This guide to electric trains and toy trains was reviewed prior to publication by Vicki Anderson, M.Ed., Kelly Crockett, M.Ed., and Glenna W. Tabor, M.Ed.
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Toy Train Dos and Don'tsThis article on toy trains and electric trains is rather lengthy. You may not want to read it all in one sitting. But before spending any money on electric trains for your, child look over my dos and don'ts for kids trains.
02 of 16
Electric Trains: Parents Make The Difference
The fact that you've found this page likely means that you're a parent, grandparent, aunt or uncle looking for information about toy trains for a special child in your life. Well, they are a lucky child to have someone like you. Lots of people would just go to a toy store and grab the first thing, or the cheapest thing, that they see. I also hear people say things like their three-year-old got a train set because daddy wanted one. What daddy wants may not be the best choice for a child. You care enough to do some research, that makes all the difference. It will help make the trains that you buy for them more special. And there's a lot your pre-teen can learn from their trains. So let's talk about toy trains!
03 of 16
Where Do I Begin?
Obviously, your child's age plays a big part in the trains you'll select for them. Very young children may be fascinated by electric trains, but they certainly won't be able to set them up and run them. The common opinion in America today is that children shouldn't be given electric trains until they are eight years old. At the risk of upsetting authorities on parenting, I have to disagree. I have a wonderful train set from Germany. The literature says that it's not for children under three. I personally think five is a good age to transition from push toy trains and battery operated trains to electric trains... but I'm getting ahead of myself.
04 of 16
Children under five thrive on push toy trains. Brio, the Lego trains and the Thomas the Tank Engine toys are very popular; when I was a kid I envied my friend's Brio collection. My friend spent hours laying out his track and running his wooden trains, and sometimes I joined him.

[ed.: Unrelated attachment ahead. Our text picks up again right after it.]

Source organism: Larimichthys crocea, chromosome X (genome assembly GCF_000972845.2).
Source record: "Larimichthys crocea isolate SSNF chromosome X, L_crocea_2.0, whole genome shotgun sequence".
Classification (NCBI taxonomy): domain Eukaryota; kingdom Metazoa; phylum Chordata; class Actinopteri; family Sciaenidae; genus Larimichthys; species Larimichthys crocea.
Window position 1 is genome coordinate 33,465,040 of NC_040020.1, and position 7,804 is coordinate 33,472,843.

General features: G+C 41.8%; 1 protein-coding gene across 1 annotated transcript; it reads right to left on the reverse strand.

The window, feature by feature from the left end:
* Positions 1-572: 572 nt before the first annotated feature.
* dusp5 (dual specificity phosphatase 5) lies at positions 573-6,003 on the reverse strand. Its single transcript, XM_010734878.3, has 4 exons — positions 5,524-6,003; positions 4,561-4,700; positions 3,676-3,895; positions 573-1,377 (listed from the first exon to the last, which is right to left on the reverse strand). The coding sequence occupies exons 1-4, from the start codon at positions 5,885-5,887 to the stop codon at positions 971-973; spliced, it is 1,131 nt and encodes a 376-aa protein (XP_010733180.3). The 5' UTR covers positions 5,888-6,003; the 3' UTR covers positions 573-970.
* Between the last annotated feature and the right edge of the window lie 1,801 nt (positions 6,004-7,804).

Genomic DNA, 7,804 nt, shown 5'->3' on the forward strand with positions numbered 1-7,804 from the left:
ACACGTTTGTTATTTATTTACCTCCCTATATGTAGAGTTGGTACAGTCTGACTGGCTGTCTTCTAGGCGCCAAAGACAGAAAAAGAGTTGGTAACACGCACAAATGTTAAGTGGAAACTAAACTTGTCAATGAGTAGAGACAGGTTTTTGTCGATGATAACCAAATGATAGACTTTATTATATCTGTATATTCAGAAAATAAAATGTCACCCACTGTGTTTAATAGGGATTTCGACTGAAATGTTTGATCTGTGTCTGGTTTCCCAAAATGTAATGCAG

Today, Thomas the Tank Engine is pretty much the rock star of toy trains for younger children. There are lots of Thomas toy train products available out there. But for my child, I'd definitely go with GeoTrax, by Fisher Price.Continue to 5 of 16 below.
05 of 16
Okay... I don't have children. But I have many friends who do. GeoTrax was first recommended to me by my friend Josh Wood. Josh runs SPTrains.com, and he carries over 100,000 different model railroad products. Josh started his own son on GeoTrax at 18 months. He chose GeoTrax because the curves are designed so that no matter how a child assembles them, the track pieces will always line up. It's the only product Josh found that had this capability. With GeoTrax children learn about laying out railroad track without the frustration of having to redo sections of their layout because the pieces "don't fit".
Warning: In 2007 some GeoTrax toys were involved in lead paint recalls. Visit the recall website for more.
06 of 16
Ages? We Don't Have To Show You No Steenking Ages!
What does that mean? It means your child doesn't need an "age credential" to move from one level of model railroading to the next. My Tillig Startset instructions say it's not for children under three. American sets say not for children under eight. Germany, known for the quality of its engineering, apparently expects its children to advance more quickly than we do here in the U.S. And perhaps that's not a bad thing.
My age brackets for advancing skills are guidelines but don't limit your child. If they show a serious interest in moving ahead and the aptitude to do so, support them. Don't hold them back.
07 of 16
Electric Trains: Supervision, Space, and Scale
My previous remarks notwithstanding, a child's first electric train set should always be set up and run under adult supervision, particularly when it is new to the child. The voltages on the rails and power pack terminals aren't sufficient to cause an electric shock, so it's no less safe than a video game. But setup and operation aren't necessarily intuitive.
Layout space is key to a child's enjoyment of their model trains. This topic is covered in detail in the article Children's Toy Train Tables. Also important is the scale (size) of the trains selected. This is discussed in Electric Train Scales for Children. Please read these articles before you go shopping.
08 of 16
Electric at Five
I'd start a child with electric trains around the age of five... earlier if they showed aptitude. Children of that age group will still be interested in Thomas the Tank Engine sets. But don't limit your choices or theirs to Thomas.
From an educational perspective, the purpose of electric trains for younger children is to help them develop hand-eye coordination. They do this by learning to control the speed and direction of travel of their train. This is even a recommended practice for children with autism.
As I've said in my article on scales for children's trains, most O scale train sets make directional control difficult. This is one of the three reasons I don't recommend O scale for children.Continue to 9 of 16 below.
09 of 16
Beginning Track Layout